So start by making a long list of options — longer than your first inclination.

2. Figure out your key uncertainties

You don’t have time to try or investigate every job, so you need to narrow down the field.

To start, just make some rough guesses: roughly rank your options in terms of your chances of succeeding at the job, supportive conditions for job satisfaction, and impact.

Then ask yourself: “What are my most important uncertainties about this ranking?”

In other words, if you could get the answers to just a few questions, which questions would tell you the most about which option should be ranked highest?

People often find the most important questions are pretty simple things, like:

  1. If I applied to this job, would I get in?
  2. Would I enjoy this aspect of the job?
  3. Would the pay be high enough given my student loans?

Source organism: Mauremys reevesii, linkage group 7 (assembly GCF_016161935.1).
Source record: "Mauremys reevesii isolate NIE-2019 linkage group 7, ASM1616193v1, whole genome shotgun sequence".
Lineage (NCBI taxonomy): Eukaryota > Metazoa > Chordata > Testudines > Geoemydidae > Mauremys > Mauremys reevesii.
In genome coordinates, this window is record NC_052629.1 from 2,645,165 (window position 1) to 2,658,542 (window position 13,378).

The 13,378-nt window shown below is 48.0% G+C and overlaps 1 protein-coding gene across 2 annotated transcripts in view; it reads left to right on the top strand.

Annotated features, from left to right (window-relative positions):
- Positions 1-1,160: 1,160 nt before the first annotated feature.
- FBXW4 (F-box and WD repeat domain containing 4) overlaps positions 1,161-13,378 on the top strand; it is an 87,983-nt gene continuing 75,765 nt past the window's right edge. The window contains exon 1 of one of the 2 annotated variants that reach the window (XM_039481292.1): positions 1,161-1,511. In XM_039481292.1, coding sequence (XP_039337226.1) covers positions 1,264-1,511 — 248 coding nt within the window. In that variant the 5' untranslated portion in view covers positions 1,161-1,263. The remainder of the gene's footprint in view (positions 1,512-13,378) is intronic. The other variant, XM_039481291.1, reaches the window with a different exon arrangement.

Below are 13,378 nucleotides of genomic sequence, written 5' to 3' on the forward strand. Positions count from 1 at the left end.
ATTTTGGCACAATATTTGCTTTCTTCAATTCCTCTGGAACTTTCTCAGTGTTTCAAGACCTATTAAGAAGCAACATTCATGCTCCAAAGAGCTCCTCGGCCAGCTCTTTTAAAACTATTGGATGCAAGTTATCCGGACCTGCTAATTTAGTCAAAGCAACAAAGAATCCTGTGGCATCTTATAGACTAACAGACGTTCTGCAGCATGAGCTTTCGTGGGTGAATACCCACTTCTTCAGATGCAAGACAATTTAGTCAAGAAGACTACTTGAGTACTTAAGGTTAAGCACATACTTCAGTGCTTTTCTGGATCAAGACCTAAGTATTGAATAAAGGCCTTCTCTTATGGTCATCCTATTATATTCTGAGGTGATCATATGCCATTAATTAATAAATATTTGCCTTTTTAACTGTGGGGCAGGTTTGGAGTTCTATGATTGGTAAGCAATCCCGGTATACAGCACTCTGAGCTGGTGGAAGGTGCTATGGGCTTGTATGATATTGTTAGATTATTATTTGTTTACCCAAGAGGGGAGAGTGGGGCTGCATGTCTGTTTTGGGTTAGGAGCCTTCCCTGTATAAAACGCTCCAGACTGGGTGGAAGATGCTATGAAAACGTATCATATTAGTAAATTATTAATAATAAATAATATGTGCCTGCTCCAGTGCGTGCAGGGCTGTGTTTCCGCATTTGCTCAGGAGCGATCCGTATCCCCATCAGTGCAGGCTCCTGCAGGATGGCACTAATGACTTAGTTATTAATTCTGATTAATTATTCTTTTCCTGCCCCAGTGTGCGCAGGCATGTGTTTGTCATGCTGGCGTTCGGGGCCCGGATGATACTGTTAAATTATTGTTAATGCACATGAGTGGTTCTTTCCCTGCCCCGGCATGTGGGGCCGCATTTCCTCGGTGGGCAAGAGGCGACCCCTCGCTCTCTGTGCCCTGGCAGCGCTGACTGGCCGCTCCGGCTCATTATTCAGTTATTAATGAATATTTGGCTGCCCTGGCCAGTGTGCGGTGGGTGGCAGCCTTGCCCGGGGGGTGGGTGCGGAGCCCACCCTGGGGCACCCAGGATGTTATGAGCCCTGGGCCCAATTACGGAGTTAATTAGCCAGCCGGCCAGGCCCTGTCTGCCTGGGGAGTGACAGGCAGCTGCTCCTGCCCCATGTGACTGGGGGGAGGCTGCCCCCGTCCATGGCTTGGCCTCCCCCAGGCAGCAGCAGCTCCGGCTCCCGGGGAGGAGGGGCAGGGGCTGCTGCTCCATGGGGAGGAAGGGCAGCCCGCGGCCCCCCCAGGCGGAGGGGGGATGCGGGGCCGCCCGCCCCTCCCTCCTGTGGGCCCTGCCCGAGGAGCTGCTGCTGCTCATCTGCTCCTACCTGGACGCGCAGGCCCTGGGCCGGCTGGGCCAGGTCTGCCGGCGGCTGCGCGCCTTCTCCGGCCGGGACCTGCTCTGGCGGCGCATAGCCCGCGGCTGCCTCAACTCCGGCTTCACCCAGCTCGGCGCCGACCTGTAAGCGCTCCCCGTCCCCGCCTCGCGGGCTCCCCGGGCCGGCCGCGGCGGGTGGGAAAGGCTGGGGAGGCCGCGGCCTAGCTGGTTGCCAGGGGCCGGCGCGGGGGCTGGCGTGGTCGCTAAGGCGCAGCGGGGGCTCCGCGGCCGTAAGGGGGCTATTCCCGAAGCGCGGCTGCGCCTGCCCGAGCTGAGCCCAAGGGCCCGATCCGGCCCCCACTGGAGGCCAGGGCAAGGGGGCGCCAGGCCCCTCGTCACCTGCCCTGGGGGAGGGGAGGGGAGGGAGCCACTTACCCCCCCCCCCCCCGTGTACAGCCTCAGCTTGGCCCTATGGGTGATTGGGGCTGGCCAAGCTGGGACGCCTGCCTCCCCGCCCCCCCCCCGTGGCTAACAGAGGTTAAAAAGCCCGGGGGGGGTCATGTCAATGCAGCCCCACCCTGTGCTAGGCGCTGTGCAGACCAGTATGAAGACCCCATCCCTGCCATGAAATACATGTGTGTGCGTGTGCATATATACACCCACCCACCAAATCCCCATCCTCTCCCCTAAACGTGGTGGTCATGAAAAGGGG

4. What’s the day-to-day routine actually like?

3. Do cheap tests first

Now that you have a list of uncertainties, try to resolve them!

Start with the easiest and quickest ways to gain information first.

We often find people who want to, say, try out economics, so they apply for a master’s programme. But that’s a huge investment. Instead, think about how you can learn more with the least possible effort: “cheap tests.”

In particular, consider how you might be able to eliminate your top option. Or consider what you might need to find out to move a different option to the top slot.

When investigating a specific option, you can think of creating a ‘ladder’ of tests.

After each step, reevaluate whether the option still seems promising, or if you can skip the remaining steps and move on to investigate another option.